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Is this a risk 4 sids? NO BASHING

I ALWAYS lay her on her back to sleep when I put her to bed, but sometimes late at night I burp her and let her sleep on my chest (on her tummy). I'm always holding her to me and I keep things on either side of me to prevent her from rolling (she is only 3 and a half weeks old) off and onto the floor or something. I always keep the fan on low to keep the air circulating, I don't have bumpers, all of that stuff, but, I'm worried that letting her sleep like that is a risk.

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Anonymous

Asked by Anonymous at 11:40 AM on Sep. 30, 2009 in Babies (0-12 months)

Answers (11)
  • Keeping things beside you may cause more of a problem then help.

    For more info go to google and type in safe co-sleeping
    Gailll

    Answer by Gailll at 11:42 AM on Sep. 30, 2009

  • Yes. It's not only a risk that she can suffocate in your chest, but a risk you could roll over or turn slightly and be in a deep enough sleep to where you don't know it. The risk may not be great, but it would be enough for me not to do it.
    AllAboutKeeley

    Answer by AllAboutKeeley at 11:43 AM on Sep. 30, 2009

  • Keeping things beside you may cause more of a problem then help.

    For more info go to google and type in safe co-sleeping


    I agree !!
    abellvalerie

    Answer by abellvalerie at 11:44 AM on Sep. 30, 2009

  • My little one slept on her tummy from day 1...I don't let her sleep on my chest since It's pretty big, and putting things on each side can be a problem...it's best to lay her back down with nothing on either side...but the fan is a good idea.
    Jademom07

    Answer by Jademom07 at 11:44 AM on Sep. 30, 2009

  • It is not a risk what you are doing I laid my DD on her back or side in her crib and I would have her on her belly when she laid on me the fan is good and they are also saying that using a bunky is a good way to reduce SIDS also. By 78% according to APS.
    Anonymous

    Answer by Anonymous at 11:55 AM on Sep. 30, 2009

  • I agree with previous answers, having things beside you is the risk. A baby is actually designed to sleep with its mother, even though you will hear otherwise. Studies have been done that prove an infant can better regulate body temp & heart rate when on its mothers chest or stomach. Anyone who wants information on those studies can pm me & I'll dig them up, btw. Although I do not sleep with the baby on my stomach it is only because I am a side sleeper. I curl up & tuck them into the hidey-hole. My mother always sleeps with the babies on her chest, all 3 of us & all of her grandkids. It is my belief that sleeping alone is in itself putting a baby at risk for SIDS.
    carlye828

    Answer by carlye828 at 12:55 PM on Sep. 30, 2009

  • As long as your not overtired I wouldn't worry about it. You may not get the best sleep however and if you don't want to co sleep in future this may be leading you astray (so to speak). I did this with both my newborns at some point, but tried to stick to putting them in the crib as much as possible so they would get used to it.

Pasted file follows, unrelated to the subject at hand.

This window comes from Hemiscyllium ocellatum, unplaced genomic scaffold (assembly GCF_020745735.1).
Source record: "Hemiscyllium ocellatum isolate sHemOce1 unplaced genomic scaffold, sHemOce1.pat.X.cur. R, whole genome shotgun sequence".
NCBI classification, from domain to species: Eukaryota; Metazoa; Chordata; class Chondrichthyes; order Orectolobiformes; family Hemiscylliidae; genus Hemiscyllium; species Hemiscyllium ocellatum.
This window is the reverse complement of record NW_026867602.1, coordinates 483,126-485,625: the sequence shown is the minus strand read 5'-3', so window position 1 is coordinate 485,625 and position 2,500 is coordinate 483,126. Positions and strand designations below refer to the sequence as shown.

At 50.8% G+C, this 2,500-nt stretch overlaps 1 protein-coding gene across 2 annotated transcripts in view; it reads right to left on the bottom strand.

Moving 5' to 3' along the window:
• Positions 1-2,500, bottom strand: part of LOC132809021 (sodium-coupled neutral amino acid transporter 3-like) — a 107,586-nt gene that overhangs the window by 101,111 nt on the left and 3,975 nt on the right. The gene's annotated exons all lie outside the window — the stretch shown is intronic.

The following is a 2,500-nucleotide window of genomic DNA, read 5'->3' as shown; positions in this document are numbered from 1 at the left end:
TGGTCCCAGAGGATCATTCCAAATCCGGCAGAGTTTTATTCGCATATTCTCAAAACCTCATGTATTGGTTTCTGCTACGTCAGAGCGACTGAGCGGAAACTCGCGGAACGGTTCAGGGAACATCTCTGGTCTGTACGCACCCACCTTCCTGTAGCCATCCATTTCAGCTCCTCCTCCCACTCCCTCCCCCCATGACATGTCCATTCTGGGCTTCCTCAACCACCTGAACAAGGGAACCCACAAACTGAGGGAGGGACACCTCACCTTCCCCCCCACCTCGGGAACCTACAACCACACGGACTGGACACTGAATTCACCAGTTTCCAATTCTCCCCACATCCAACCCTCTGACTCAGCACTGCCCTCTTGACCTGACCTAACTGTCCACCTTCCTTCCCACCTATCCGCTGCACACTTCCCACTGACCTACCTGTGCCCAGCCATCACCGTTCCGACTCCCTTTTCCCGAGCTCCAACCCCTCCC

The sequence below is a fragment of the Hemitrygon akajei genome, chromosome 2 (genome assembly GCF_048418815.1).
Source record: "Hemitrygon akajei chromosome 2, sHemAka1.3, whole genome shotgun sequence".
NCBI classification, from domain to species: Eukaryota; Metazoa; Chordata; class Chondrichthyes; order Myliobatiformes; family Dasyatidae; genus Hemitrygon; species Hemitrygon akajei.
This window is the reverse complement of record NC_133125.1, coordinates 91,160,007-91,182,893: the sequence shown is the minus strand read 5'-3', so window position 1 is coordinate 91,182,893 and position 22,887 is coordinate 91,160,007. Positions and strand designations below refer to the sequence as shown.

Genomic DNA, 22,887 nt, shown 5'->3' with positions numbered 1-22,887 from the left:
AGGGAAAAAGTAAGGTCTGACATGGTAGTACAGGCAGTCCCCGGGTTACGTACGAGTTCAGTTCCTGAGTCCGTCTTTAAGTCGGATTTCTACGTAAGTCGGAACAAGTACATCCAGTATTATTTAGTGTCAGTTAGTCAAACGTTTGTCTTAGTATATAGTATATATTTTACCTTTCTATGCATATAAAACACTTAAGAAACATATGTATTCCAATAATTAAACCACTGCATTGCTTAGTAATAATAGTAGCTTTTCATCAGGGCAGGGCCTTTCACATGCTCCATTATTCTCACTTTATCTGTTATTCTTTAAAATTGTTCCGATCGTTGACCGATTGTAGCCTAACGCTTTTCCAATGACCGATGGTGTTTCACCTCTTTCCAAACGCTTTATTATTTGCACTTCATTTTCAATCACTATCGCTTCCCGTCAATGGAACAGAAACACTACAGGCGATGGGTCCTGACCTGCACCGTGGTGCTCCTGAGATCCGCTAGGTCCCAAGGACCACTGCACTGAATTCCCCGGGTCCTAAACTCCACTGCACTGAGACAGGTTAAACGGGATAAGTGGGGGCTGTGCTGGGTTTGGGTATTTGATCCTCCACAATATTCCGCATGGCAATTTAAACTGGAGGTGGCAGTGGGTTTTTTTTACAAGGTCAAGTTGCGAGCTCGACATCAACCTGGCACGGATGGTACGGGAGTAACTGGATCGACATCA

Swingkid511

    Answer by Swingkid511 at 12:56 PM on Sep. 30, 2009

  • I do this, too. However I sleep on a big oversized chair with an ottoman when I have her sleep on my chest so there's really no risk of me rolling over on her. During the night she sleeps in her crib in our bedroom and I sleep in my bed. Then when she gets up for the 6-8 AM feeding, I will then go out in the living room and sleep on the chair with her.
    Christina807

    Answer by Christina807 at 1:16 PM on Sep. 30, 2009

  • Here are some things to avoid:

    * Do not sleep with your baby if:

    1. You are under the influence of any drug (such as alcohol or tranquilizing medications) that diminishes your sensitivity to your baby's presence. If you are drunk or drugged, these chemicals lessen your arousability from sleep.

    2. You are extremely obese. Obesity itself may cause sleep apnea in the mother, in addition to the smothering danger of pendulous breasts and large fat rolls.

    3. You are exhausted from sleep deprivation. This lessens your awareness of your baby and your arousability from sleep.

    4. You are breastfeeding a baby on a cushiony surface, such as a waterbed or couch. An exhausted mother could fall asleep breastfeeding and roll over on the baby.

    5. You are the child's baby-sitter. A baby-sitter's awareness and arousability is unlikely to be as acute as a mother's.

    abellvalerie

    Answer by abellvalerie at 1:41 PM on Sep. 30, 2009

  • * Don't allow older siblings to sleep with a baby under nine months. Sleeping children do not have the same awareness of tiny babies as do parents, and too small or too crowded a bed space is an unsafe sleeping arrangement for a tiny baby.

    * Don't fall asleep with baby on a couch. Baby may get wedged between the back of the couch and the larger person's body, or baby's head may become buried in cushion crevices or soft cushions.

    * Do not sleep with baby on a free-floating, wavy waterbed or similar "sinky" surface in which baby could suffocate.

    abellvalerie

    Answer by abellvalerie at 1:42 PM on Sep. 30, 2009

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